Menella Bute Smedley

The little Queen

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A little child—scarce eight years old—
And she was crowned a queen!
Oh, strange and scarcely to be told
Must her young thoughts have been;
For how should pomp, and storm, and strife,
And prideful discontent,
With childhood's soft and dreamy life
Be for an instant blent?
They took her from her mother's care,
They bore her o'er the sea,
And to the King of England fair
Wedded her solemnly.
Oh, much that mother's heart must miss,
At morn and evening hours,
Her little one's accustom'd kiss,
Dropping like dew on flowers.
Beneath grey Windsor's stately shade,
The aspect of her life
Seem'd a green, quiet, forest glade,
With songs and wood-flowers rife.
No cloud to mar, no grief to break
Its spell so sweet and deep;
'Twas like the picture on a lake
When breezes are asleep.
King Richard was a gentle king;
His visits came like those
Which the gay sunshine makes in spring
To rouse the slumbering rose.
Her childish tasks were flung away,
While, laughing at her glee,
The monarch mingled in her play,
And loved its liberty.
Or down some cool, dark avenue,
Hand clasping hand, they roam,
While in her gaze his fancy drew
Pictures of days to come;
Little reck'd she of crown or throne,
Of regal pomp and pride;
“Oh, would I were a woman grown,
To make thee blest!” she cried.
Ah, little knewest thou, gentle king,
Nor thou, fair infant queen,
The storms which coming days should bring
To mar so sweet a scene;
Rebellion fierce and tameless scorn
Wax'd rampant in the land,
Till sword and sceptre both were torn
From good King Richard's hand.
To Havering Bower the queen was brought,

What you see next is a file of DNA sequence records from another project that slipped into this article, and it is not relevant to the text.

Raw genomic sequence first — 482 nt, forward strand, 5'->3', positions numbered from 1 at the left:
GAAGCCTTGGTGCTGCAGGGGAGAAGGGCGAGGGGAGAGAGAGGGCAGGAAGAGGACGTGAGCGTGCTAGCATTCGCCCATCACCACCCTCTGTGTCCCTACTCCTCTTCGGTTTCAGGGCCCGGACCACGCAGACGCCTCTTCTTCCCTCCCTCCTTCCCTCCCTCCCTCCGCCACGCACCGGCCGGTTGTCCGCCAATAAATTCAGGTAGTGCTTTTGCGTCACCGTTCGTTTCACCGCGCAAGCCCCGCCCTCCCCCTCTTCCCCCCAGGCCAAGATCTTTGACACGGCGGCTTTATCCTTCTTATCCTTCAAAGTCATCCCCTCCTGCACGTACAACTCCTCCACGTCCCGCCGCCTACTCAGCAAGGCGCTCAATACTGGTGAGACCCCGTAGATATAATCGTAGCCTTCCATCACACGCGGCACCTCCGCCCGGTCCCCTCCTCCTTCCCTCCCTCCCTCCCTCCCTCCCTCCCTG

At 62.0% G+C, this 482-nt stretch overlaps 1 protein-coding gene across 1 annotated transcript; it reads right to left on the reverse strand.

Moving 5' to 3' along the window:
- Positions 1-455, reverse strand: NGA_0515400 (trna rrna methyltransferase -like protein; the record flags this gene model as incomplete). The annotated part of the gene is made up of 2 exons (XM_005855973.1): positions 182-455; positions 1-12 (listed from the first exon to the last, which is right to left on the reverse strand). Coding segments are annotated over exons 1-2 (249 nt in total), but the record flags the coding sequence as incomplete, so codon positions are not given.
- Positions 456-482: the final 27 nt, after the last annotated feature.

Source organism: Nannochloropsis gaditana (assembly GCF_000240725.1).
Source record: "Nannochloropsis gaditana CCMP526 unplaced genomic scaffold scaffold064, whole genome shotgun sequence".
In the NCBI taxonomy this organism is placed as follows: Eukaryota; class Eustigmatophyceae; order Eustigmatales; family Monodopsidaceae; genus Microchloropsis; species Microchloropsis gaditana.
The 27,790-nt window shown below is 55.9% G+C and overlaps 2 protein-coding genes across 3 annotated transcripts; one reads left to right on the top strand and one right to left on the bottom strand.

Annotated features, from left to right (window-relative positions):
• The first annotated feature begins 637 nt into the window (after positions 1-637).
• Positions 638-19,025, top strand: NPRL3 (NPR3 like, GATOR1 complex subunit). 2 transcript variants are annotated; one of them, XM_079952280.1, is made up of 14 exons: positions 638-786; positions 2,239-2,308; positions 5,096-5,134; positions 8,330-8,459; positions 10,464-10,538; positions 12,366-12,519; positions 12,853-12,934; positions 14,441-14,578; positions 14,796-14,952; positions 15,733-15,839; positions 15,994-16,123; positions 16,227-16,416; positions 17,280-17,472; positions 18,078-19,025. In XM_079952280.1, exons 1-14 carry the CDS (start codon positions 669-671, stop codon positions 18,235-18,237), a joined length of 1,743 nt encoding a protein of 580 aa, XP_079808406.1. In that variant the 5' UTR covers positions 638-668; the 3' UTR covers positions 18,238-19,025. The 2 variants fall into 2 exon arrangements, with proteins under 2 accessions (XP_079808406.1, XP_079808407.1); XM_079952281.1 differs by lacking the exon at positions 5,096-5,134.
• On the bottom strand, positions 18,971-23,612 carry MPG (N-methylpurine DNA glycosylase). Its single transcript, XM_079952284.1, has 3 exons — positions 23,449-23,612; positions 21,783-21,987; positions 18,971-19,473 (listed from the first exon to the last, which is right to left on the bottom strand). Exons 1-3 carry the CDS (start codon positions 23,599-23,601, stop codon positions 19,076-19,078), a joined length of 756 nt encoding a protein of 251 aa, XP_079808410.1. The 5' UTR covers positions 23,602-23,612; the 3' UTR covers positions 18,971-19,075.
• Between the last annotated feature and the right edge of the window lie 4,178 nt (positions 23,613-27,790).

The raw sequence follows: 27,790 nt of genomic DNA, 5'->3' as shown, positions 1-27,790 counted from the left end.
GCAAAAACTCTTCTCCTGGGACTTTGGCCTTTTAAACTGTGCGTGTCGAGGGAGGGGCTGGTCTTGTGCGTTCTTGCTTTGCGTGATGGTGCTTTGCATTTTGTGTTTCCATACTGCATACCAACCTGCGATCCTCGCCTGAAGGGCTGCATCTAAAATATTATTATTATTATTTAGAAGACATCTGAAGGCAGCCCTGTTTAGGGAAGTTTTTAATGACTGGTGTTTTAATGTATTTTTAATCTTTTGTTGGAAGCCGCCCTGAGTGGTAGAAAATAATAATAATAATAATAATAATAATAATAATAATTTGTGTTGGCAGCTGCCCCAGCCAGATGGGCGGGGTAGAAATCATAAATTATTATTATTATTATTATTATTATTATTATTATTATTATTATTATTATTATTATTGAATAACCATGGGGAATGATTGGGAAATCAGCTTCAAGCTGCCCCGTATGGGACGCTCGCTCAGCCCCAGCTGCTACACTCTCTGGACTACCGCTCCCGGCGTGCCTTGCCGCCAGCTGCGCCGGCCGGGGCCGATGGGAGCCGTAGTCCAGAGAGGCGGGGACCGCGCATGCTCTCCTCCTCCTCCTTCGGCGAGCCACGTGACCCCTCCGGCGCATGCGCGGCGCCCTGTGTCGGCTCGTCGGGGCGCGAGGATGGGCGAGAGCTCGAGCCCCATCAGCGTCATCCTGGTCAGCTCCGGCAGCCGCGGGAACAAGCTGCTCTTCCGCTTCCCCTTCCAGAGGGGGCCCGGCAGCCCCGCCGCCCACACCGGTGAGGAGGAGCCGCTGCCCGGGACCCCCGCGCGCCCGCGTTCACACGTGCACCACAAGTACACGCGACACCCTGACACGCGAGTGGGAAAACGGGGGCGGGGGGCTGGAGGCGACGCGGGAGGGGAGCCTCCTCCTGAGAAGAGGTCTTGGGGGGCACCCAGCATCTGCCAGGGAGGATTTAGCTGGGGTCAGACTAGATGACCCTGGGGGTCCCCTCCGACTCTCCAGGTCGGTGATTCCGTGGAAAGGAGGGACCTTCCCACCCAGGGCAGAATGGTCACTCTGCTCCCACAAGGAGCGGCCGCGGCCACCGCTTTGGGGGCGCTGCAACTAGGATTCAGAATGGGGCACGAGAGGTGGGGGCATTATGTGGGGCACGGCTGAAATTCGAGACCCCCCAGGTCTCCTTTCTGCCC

Where, captive and subdued,
Too soon her childish heart was taught
The cares of womanhood.
The tempest of her sudden grief
Came like a frost in spring,
That withers every bud and leaf
Before its blossoming.
Sternly her sullen guards refuse
All tidings of her lord;
Her eager quest she oft renews,
But they answer not a word.
Strange fears upon her youthful breast
With dark forebodings fell;
But still his name in prayer she blest,
And still she loved him well.
At length, one summer's morn, 'tis said,
Forth journeying from her bower,
She met the rebel troop who led
Her monarch to the Tower;
O piteous meeting! Grave surprise
Check'd even the gaoler train,
When from that child's young earnest eyes
The tears brake forth like rain.
She spake not many words, but strove,
In broken phrase and brief,
Somewhat of comfort and of love
To mingle with his grief;
“God will protect thee in thy fall,”
(Thus sobb'd the captive queen);
“Oh, father, mother, husband, all,
Thou unto me hast been!”
It is sad to see an infant fade
Beneath our very gaze,
As a lily in some poisonous shade
Droops, withers, and decays;
It is sad to see the eye's pure light
Grow fainter, day by day,
And the young, young life, so fresh and bright,
Ebb gradually away.
But sadder when the heart's young life
In the glory of its morn
Is dimm'd by grief, and marr'd by strife,
And stifled ere it dawn;
When childhood's hopes are changed to fears,
And childhood's mirth to gloom,
And life's great treasure-house of tears
Is open'd in life's bloom!
His crown, his hopes, his freedom gone,
King Richard pined away,
Till they slew him in his dungeon lone,
Like a lion brave at bay;
In vain his single strength he sets
'Gainst the rebels' leaguèd power,
Though the soul of the Plantagenets
Was strong in him that hour.
Long, long the false usurper tried,
With speech and promise fair,
To win his captive queen as bride
For Henry, England's heir.
Ever she answer'd stedfastly,
As one that shrank from strife,
“King Richard's widow will I die,
As I have lived his wife!
Still are mine eyes with weeping dim;
And 'twere a fearful thing
That I should wed the son of him
Who slew my gentle king.”
In woe her snowy hands she wrung,
And went to weep apart;
'Twas marvel that a child so young
Should be so true of heart.
Thus years all bootlessly were spent
In pleadings strong but vain;
Till, freed at last, the exile went
Back to her France again.
Oh, trust me, many tears she shed
As she forsook the land
Where the lord she loved so much lay dead,
Slain by a traitor's hand.
A place of grief had England been—
Of grief, and woe, and wrong,
Crushing the heart of that child-queen,
So desolate and young.
Yet firm was she, though wrath might burn,
And civil war rage wild.
Ah, let all men a lesson learn
From that fair, faithful child!

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Menella Bute Smedley